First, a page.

Awareness of autism spectrum disorder (ASD) has increased dramatically over the past decade. This has led to intense calls for a better understanding of autism worldwide, not only scientifically and medically, but also in terms of how cultural, ethnic, geographic, and socioeconomic factors influence diagnosis and treatment.
Some efforts have already been undertaken to understand from a global perspective how differing perceptions and definitions of autism affect families worldwide. Challenging behaviors and other symptoms of autism are often seen in widely different ways depending on cultural traditions which may profoundly affect how families cope with challenges posed by an autistic family member.
In some parts of the world, early detection, identification, diagnosis, and intervention are difficult simply because of the limited availability of autism treatment resources, lack of linguistically-and culturally-appropriate assessment tools, untrained school personnel, the absence of specialized schools, and economic limitations. Other barriers reflect systematic gaps in healthcare offerings, care coordination, and lack of exposure to autism during medical training. Additionally, in many cultures, parents experience social stigma for having a child on the spectrum. The stigmatization associated with autism remains a significant obstacle to families seeking assessment, formal evaluation, and diagnosis.
Global prevalence estimates for ASD are difficult to ascertain because of limited international epidemiological studies. It is suspected that there exist many autistic individuals worldwide who are living undiagnosed and without any treatment or intervention. Most estimates, including that of the World Health Organization (2021) put ASD prevalence at approximately 1 percent of the population worldwide, most likely reflecting common genetic causes across all of humanity. A global map of autism prevalence (prevalence.spectrumnews.org) created by the team at Spectrum, presents a survey of studies on autism prevalence around the world.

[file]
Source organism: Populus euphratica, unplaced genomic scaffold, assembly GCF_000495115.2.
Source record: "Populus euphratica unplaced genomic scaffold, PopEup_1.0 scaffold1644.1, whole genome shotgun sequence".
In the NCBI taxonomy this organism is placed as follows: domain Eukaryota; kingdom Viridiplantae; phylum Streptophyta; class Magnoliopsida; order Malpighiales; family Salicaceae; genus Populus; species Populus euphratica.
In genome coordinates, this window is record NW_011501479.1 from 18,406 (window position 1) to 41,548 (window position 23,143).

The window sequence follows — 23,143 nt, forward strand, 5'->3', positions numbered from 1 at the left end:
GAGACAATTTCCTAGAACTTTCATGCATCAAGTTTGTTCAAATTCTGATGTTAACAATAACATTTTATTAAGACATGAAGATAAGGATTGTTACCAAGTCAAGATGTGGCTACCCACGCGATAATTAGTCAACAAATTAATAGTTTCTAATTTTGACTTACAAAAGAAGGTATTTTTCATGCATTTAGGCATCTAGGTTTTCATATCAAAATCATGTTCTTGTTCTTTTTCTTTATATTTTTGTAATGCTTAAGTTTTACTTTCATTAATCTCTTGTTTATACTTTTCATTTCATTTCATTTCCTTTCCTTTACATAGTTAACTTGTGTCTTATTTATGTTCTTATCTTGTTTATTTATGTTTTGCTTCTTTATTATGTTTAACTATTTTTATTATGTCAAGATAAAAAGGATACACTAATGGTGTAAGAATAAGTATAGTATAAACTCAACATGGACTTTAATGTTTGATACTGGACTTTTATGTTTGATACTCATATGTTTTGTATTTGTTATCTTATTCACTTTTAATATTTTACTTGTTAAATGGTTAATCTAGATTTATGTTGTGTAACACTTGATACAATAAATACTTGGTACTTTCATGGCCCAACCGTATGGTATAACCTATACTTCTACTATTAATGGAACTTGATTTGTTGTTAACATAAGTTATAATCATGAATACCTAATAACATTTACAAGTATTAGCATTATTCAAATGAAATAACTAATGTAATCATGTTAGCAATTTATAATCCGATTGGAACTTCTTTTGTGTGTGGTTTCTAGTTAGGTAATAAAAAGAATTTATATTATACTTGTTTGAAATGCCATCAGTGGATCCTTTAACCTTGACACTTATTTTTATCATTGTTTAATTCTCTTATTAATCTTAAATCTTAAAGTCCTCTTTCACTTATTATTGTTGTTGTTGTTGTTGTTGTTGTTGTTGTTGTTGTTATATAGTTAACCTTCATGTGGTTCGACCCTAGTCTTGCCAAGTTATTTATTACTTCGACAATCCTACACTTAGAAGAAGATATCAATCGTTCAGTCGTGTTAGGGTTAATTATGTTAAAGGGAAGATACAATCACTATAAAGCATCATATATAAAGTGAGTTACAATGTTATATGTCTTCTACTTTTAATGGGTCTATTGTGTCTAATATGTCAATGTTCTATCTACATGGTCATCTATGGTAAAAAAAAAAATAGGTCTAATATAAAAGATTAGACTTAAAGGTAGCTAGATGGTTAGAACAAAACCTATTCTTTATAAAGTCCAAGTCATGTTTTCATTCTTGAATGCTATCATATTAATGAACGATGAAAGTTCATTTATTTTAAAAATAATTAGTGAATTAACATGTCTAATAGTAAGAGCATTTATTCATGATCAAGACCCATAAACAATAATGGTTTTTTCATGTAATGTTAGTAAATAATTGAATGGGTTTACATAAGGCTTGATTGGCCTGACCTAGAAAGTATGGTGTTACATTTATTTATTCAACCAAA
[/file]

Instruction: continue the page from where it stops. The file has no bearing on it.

The United Nations General Assembly (2007) unanimously declared April 2 as World Autism Awareness Day to highlight the need to help improve the quality of life of those on the spectrum. The day brings autism organizations together to advocate for greater awareness, research, and understanding, all with the aim of contributing to improved quality of life for individuals on the spectrum. Global initiatives are taking shape to improve screening practices and diagnostic methods, deliver culturally-appropriate services, train service providers, and provide education and advocacy resources and tools for leaders of these organizations.
Although definitions of autism and perspectives on autism may vary from country to country, it is generally accepted that autism is a lifelong neurological condition that manifests during early childhood, irrespective of gender, race or socioeconomic status. Autism is characterized by unique social interactions, inclination toward routines, challenges in verbal communications, and sensory sensitivities. The symptoms of autistic individuals fall on a continuum, with some individuals showing mild symptoms and others having much more severe symptoms.
In 2018, the World Health Organization (WHO) released its International Classification of Diseases 11th Revision (ICD-11). The ICD-11 catalogues different conditions to provide clinicians worldwide with common language and a standard set of criteria for diagnosis that are broad enough to translate across cultures and can be applied anywhere in the world. The ICD-11 lists difficulties in social interaction and social communication, restricted interests and repetitive behaviors, unusual sensory sensitivities, and the loss of previously acquired competences as characteristics to be taken into account when making a diagnosis of autism. An insistence on strict rules and on imposing those rules on others may be common among people with autism. It also provides detailed guidelines for distinguishing between autism with and without intellectual disability.
Autism Europe. (2018, June). World Health Organization updates classification of autism in the ICD-11. https://www.autismeurope.org/blog/2018/06/21/world-health-organisation-updates-classification-of-autism-in-the-icd-11/